The Agnostics

A common freethinker category consists of agnostics. Thomas Huxley coined the term agnostic in the late 19th century. It is formed from two Greek words: the root gnosis meaning "knowledge" and the prefix a meaning "without." Agnostics are those who say, with regard to a given subject, "we are without knowledge concerning it."

Huxley put his concept this way—"Positively, the principle (of agnosticism) may be expressed: In matters of the intellect, follow your reason as far as it will take you, without regard to any other consideration. And negatively, in matters of the intellect do not pretend that conclusions are certain which are not demonstrated or demonstrable." 1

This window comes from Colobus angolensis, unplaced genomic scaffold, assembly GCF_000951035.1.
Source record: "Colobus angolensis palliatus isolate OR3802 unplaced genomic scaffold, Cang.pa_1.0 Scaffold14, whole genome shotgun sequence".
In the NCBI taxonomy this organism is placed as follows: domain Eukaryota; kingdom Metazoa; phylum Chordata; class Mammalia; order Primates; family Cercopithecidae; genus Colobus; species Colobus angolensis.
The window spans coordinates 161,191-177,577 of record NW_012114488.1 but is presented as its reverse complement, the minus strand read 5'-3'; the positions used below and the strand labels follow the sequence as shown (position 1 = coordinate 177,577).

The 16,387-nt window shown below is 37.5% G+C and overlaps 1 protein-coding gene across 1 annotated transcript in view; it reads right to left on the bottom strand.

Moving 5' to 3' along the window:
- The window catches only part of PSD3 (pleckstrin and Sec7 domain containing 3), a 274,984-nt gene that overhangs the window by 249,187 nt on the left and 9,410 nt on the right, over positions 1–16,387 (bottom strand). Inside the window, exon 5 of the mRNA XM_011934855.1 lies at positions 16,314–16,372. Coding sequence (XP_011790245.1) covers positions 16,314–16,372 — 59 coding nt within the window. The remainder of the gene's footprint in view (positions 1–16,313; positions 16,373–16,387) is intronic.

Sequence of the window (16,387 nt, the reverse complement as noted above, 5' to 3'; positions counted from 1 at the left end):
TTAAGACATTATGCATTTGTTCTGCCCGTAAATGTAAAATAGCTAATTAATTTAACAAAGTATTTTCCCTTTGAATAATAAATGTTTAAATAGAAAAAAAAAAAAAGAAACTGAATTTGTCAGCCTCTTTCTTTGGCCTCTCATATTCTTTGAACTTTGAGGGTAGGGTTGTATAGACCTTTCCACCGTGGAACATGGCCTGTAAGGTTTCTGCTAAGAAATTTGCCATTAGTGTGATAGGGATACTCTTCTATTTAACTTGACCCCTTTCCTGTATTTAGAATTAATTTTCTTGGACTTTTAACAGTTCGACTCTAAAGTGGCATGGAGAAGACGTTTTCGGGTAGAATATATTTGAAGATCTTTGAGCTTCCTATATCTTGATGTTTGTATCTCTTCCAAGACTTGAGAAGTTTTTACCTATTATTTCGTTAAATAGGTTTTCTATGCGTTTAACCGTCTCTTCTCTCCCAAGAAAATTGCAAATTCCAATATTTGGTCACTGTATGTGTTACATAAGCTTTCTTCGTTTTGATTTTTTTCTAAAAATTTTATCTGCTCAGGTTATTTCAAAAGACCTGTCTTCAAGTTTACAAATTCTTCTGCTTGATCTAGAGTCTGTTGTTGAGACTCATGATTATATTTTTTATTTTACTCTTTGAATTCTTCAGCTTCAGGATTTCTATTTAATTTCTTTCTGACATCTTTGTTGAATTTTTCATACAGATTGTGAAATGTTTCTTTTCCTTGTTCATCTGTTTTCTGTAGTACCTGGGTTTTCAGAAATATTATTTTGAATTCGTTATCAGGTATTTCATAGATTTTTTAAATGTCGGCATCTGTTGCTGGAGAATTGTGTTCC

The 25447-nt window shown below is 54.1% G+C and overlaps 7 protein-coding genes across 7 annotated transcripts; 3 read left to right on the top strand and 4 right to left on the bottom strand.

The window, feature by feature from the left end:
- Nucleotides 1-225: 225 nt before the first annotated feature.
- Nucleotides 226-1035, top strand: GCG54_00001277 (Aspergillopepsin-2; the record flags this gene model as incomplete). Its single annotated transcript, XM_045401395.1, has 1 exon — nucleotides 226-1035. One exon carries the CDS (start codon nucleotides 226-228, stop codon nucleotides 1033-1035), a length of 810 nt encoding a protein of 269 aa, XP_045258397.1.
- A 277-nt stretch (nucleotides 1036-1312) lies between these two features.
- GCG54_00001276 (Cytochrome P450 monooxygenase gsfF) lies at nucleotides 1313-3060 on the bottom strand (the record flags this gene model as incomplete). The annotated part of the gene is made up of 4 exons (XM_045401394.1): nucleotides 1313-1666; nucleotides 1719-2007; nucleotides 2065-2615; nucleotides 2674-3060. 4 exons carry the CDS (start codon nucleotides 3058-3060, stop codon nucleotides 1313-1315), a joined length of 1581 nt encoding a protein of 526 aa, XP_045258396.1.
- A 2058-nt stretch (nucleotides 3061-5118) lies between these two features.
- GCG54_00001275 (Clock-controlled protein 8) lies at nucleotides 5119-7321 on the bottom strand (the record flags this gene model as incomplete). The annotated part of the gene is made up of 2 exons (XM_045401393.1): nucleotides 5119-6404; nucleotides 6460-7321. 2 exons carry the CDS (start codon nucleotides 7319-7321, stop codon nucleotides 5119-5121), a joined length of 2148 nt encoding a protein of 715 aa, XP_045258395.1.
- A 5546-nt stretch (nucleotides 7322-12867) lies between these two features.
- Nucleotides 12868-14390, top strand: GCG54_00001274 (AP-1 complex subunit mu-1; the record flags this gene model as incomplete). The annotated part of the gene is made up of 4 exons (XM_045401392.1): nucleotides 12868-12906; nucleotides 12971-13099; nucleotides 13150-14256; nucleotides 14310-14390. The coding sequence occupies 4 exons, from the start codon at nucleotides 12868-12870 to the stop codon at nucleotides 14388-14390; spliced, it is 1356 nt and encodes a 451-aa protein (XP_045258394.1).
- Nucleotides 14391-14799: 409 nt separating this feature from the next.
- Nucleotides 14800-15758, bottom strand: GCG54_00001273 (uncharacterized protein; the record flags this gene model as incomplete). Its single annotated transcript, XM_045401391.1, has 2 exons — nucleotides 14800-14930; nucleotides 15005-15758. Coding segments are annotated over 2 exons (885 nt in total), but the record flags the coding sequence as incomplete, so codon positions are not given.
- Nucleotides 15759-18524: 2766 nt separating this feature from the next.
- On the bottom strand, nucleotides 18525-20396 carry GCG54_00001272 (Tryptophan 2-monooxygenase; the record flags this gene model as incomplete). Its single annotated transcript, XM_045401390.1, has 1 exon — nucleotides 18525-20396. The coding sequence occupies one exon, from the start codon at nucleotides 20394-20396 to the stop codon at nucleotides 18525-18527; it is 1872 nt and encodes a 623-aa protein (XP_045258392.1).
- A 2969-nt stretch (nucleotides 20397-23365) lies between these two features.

An agnostic, therefore, neither affirms nor denies the existence of God. Today’s agnostics will simply say that, despite all the arguments pro and con, one does not know, and perhaps cannot know whether or not there is a God. Thus the person claims the right, in the middle of strong social authority that there is a God, to conclude that one cannot decide whether or not that claim is true.

Agnostics do not acknowledge the presence or the reality of the supernatural, and so while their mental and scientific commitment is to agnosticism and open inquiry, in reality their way of life is hard to differentiate from atheism.


1 Huxley, Thomas Henry, "Agnosticism," Science and the Christian Tradition. London: Macmillan & Co., 1894. Reprinted in Gordon Stein, An Anthology of Atheism and Rationalism. Buffalo, NY: Prometheus Books, 1980, pp. 42-45.

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